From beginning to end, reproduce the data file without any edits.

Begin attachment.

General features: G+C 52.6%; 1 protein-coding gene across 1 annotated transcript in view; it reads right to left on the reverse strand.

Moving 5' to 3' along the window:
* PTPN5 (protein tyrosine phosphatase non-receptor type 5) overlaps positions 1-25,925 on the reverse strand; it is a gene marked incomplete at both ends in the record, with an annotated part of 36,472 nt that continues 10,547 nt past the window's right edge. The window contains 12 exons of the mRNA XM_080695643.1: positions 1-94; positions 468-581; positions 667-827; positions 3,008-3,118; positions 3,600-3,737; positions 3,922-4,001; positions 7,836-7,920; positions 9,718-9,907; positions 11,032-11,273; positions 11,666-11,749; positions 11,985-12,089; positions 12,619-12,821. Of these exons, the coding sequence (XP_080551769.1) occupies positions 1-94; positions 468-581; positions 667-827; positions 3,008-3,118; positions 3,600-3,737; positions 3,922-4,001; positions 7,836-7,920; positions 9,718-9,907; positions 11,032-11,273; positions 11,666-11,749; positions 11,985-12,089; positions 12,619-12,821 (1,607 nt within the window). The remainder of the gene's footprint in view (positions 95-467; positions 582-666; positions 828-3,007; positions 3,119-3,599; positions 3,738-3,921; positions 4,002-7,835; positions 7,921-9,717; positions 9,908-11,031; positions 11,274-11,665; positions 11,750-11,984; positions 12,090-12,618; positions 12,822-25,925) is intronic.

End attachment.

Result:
General features: G+C 52.6%; 1 protein-coding gene across 1 annotated transcript in view; it reads right to left on the reverse strand.

Moving 5' to 3' along the window:
* PTPN5 (protein tyrosine phosphatase non-receptor type 5) overlaps positions 1-25,925 on the reverse strand; it is a gene marked incomplete at both ends in the record, with an annotated part of 36,472 nt that continues 10,547 nt past the window's right edge. The window contains 12 exons of the mRNA XM_080695643.1: positions 1-94; positions 468-581; positions 667-827; positions 3,008-3,118; positions 3,600-3,737; positions 3,922-4,001; positions 7,836-7,920; positions 9,718-9,907; positions 11,032-11,273; positions 11,666-11,749; positions 11,985-12,089; positions 12,619-12,821. Of these exons, the coding sequence (XP_080551769.1) occupies positions 1-94; positions 468-581; positions 667-827; positions 3,008-3,118; positions 3,600-3,737; positions 3,922-4,001; positions 7,836-7,920; positions 9,718-9,907; positions 11,032-11,273; positions 11,666-11,749; positions 11,985-12,089; positions 12,619-12,821 (1,607 nt within the window). The remainder of the gene's footprint in view (positions 95-467; positions 582-666; positions 828-3,007; positions 3,119-3,599; positions 3,738-3,921; positions 4,002-7,835; positions 7,921-9,717; positions 9,908-11,031; positions 11,274-11,665; positions 11,750-11,984; positions 12,090-12,618; positions 12,822-25,925) is intronic.